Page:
Relative Something

*this* John W. Hays' take on things and experiences

Depth Perception

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Whether it’s a movie or a particular song, or sometimes a tragedy reported on the news, messages with impact can hit us in the gut. I watched a program last night that touched a personal nerve in its depiction of a powerful memory I have about my experience of depression. It involves the illogical behavior of pushing someone away when what you actually want is just the opposite.

I would shun connection when all I wanted was to be connected. It’s dysfunctional, to say the least.

The healthy alternative to that involves reaching an authenticity that brings behavior and desires into renewed alignment. Say what you mean, mean what you say, then act that way.

It is a function of becoming perceptive to the full depth of what we are truly feeling. Learning to be entirely honest with ourselves and observant enough to direct our thoughts toward a healthy interpretation of reality.

There is also a valuable component of becoming aware to avoid fabricating perceptions that lack any evidence of truth. Don’t make shit up.

I am happy to proclaim the incalculable reward of profound joy and blessed peace of mind available to a person who learns how to treat their depression and do away with dysfunctional thinking. I owe a debt of gratitude to the medical community that contributed to my recovery over two decades ago.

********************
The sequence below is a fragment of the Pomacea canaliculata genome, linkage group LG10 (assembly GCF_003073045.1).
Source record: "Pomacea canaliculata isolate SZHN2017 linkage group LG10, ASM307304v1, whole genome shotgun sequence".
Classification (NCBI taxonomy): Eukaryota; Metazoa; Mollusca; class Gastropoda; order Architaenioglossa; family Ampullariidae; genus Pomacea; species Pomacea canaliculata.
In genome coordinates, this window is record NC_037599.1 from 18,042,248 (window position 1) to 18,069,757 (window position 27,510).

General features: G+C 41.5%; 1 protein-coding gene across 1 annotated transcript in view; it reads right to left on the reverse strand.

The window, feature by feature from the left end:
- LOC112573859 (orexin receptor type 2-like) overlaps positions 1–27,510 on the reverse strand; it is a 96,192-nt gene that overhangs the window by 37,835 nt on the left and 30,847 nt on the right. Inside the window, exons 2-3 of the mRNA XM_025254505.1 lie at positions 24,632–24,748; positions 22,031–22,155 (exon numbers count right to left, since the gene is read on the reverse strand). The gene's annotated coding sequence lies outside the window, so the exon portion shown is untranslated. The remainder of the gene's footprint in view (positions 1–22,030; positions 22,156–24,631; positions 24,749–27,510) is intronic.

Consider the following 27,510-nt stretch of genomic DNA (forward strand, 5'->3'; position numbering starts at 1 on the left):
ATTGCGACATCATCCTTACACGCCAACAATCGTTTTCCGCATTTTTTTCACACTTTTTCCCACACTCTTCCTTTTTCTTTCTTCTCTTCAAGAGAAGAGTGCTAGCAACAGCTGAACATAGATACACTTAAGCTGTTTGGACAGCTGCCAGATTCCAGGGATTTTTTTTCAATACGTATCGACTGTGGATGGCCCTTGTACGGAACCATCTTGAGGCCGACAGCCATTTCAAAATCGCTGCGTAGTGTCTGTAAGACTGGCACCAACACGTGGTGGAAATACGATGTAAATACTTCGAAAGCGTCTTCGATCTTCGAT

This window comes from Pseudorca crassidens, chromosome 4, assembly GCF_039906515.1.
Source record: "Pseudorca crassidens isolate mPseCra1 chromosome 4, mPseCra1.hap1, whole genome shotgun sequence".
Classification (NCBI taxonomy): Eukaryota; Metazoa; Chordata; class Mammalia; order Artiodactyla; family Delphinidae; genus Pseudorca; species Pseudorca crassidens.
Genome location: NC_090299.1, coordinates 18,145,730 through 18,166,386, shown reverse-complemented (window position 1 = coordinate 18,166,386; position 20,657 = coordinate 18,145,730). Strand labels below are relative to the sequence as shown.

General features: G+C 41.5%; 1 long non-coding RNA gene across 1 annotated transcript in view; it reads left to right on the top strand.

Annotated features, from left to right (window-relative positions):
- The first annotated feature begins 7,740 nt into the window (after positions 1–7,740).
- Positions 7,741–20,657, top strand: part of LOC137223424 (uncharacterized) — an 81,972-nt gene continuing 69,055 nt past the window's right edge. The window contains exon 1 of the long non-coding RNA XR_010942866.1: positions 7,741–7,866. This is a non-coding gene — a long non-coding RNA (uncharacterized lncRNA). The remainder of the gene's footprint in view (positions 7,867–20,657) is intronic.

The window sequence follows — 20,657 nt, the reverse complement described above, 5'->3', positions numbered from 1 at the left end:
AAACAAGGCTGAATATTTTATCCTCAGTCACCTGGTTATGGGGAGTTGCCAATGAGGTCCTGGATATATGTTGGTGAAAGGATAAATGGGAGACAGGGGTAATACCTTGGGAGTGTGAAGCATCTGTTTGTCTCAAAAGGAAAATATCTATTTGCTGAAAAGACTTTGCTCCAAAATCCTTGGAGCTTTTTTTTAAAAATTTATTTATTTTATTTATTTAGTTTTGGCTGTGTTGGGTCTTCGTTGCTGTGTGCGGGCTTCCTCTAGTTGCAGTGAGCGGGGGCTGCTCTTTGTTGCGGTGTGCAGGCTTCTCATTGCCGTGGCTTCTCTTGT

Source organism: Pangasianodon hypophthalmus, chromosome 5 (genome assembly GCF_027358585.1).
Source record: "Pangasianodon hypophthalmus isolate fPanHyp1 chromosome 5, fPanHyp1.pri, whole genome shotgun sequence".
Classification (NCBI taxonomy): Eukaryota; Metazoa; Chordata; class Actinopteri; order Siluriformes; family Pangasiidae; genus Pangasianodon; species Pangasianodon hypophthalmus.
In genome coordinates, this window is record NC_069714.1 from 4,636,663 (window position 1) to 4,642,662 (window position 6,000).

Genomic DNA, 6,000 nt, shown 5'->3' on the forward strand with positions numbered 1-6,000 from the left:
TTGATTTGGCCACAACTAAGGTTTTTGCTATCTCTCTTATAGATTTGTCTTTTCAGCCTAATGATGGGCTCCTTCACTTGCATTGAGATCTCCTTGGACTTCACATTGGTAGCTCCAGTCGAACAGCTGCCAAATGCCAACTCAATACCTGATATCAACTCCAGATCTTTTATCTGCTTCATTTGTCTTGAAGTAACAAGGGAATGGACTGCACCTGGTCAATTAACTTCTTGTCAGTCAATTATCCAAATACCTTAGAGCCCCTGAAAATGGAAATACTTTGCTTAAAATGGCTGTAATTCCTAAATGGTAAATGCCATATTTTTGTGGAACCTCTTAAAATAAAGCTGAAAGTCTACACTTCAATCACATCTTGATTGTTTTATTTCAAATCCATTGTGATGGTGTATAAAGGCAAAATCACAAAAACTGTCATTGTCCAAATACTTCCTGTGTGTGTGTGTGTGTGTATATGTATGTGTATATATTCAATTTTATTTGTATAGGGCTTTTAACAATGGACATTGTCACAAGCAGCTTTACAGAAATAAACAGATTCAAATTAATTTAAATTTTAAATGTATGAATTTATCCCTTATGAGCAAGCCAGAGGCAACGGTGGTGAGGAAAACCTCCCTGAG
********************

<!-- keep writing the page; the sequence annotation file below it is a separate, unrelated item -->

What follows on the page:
Yesterday, Cyndie discovered the depth of our chickens’ disdain for carrots after tossing them some mixed vegetable leftovers.

A little while later there wasn’t a single scrap of anything other than carrots remaining. I suppose the overnight scrounging critters will be happy to clean up after them.

We’ve noticed that the processed chicken feed we put out gets passed over by pretty much all the wild birds along with our chickens in favor of anything else we make available. The chickens LOVE the cracked corn and mealworm snacks, so there is never any of that left lying around, but leftover or spilled chicken feed even gets passed over by the overnight scavengers like raccoons, stray cats, possums, and a fox that have shown up on the trail cam.

I had no idea they would have such a discerning palate.

I should give them more credit for the depth of their perceptions.

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